I think I might knit up a few of these for gifts after Christmas :)

2

I’m making cocoons for newborns at our local hospital and for the Prolem Pregnancy Cemter. I’v mde blankets but I believe the cocoons will be less expensive to make, and actually better for the baby.
Thanks for this simple pattern. I’ve crochetd and knitted them, but sewing goes much faster when the need is urgent.

3

How I wish I had known about cocoons 7yrs ago when my son was born premature :/ In any case thankyou so much for sharing. I hope to make and share with some babies from the special care nursery :D I think this would be great for premie babies and super cute too ;)

4

adorable, I can’t wait to make one for my best friends first grandchild

5

Hello! Would you mind if I share your blog with my facebook group? There’s a lot of people that I think would really appreciate your content. Please let me know. Thanks

6

These cocoons are a great idea. They go faster whether you hand knit, machine, crochet or sew. They are less baggy than a blanket to wrap the baby around. the most important is benefit is that the tiny feet are always covered. thee little feet seem to drop the booties no matter what kind and the bare feet manage to come out bare when you are holding the baby during feedings. I love to hand knit and fast but using a T shirt or a sweater sounds good. sometimes new mothers prefer soft fabric ones usable compared to knitted ones.I really hope these cocoons become more popular as they are less bulky and faster to knit and more ose thatn Blankets and Booties for newborns and preemies!1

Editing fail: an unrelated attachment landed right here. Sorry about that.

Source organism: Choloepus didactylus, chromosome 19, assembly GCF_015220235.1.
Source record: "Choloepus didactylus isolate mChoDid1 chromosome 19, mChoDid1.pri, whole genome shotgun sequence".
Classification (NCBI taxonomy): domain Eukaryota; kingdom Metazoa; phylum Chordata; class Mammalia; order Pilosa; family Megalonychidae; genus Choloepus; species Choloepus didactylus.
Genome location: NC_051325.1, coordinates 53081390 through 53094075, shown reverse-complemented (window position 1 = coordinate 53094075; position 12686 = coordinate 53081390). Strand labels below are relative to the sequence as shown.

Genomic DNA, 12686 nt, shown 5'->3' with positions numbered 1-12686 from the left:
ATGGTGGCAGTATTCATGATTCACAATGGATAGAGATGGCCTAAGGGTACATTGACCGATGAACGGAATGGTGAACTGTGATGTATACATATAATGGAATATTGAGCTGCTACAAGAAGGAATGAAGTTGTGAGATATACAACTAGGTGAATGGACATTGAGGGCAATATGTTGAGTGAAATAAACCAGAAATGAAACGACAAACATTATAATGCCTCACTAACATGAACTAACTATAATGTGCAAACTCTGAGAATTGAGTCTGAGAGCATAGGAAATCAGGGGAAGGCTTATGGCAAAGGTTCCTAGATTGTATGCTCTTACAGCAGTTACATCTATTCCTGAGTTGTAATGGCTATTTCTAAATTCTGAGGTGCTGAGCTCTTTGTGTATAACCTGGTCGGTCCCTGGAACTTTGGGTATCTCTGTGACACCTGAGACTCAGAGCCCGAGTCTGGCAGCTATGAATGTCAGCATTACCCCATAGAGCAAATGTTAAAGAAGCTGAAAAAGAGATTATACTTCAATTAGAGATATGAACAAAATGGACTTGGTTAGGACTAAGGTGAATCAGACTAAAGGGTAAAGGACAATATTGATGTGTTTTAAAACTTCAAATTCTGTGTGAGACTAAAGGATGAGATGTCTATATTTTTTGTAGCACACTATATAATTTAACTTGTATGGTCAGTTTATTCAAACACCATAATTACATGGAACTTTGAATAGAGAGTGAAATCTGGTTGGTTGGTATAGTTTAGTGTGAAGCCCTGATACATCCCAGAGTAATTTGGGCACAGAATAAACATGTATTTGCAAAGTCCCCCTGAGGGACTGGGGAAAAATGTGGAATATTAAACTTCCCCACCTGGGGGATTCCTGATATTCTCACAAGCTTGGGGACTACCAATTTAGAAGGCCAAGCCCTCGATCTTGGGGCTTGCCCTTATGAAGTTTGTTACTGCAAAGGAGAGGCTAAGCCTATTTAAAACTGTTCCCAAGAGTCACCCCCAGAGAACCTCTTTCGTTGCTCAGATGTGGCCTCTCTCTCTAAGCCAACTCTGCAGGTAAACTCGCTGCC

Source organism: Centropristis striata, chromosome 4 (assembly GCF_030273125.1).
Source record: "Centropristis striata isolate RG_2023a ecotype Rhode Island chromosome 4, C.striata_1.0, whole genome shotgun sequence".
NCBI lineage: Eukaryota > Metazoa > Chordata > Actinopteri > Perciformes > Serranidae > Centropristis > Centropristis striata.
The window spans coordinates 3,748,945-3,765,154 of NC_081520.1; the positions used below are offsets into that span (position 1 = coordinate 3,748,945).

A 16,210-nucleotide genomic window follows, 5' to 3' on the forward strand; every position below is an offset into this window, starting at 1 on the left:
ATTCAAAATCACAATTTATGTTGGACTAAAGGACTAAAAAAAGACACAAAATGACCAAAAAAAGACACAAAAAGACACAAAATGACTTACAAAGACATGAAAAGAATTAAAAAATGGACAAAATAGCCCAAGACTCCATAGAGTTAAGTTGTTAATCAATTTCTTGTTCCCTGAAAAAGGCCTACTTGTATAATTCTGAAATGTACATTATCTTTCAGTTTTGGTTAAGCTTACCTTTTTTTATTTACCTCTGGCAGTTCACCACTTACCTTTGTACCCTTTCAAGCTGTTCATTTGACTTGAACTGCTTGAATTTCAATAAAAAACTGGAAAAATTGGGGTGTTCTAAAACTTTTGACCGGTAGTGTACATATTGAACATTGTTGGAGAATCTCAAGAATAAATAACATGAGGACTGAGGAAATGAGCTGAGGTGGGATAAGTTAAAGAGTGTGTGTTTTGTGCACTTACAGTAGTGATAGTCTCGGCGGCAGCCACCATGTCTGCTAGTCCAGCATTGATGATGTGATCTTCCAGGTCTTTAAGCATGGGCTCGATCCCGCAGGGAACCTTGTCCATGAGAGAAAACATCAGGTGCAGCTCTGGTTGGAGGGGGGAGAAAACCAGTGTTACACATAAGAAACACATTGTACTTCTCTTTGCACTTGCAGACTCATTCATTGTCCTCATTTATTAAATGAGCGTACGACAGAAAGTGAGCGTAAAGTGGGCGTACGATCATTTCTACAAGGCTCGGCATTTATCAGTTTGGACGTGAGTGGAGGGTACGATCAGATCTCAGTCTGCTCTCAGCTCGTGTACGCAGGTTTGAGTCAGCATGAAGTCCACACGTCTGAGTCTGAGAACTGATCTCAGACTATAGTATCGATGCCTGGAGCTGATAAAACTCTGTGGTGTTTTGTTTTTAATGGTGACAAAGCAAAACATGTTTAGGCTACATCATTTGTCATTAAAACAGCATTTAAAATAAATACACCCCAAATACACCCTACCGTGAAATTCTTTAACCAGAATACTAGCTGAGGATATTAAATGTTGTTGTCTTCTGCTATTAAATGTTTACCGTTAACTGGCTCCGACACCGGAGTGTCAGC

7

Carol,
A French fell (sp) seam will take care of the edge at the top. Very simple to do: Sew the last few inches with the seam on the RIGHT side of the cocoon. Turn the cocoon & sew the seam again, with a straight stitch, enclosing the serged edge. It is the way I was taught to sew pillow cases, back in the dark ages! LOL
A group of us are knitting, crocheting, sewing for Newborns in Need. We are in a small town in SW MO. I’m going to present the cocoon at our next get together. I think sweatshirts would make nice, warm cocoons for cold winters!
Hope my idea helps!
Jo

8

Thank you so much, Jo ;-) We love great information that helps volunteers do an even better job in making items for the sick and needy that we love so much. As founder of both Newborns in Need and Relief Share, I thank you from the bottom of my heart for all your wonderful sacrifice and service to take care of the needs of God’s most tiny and helpless children ;-) Carol Green, ReliefShare.org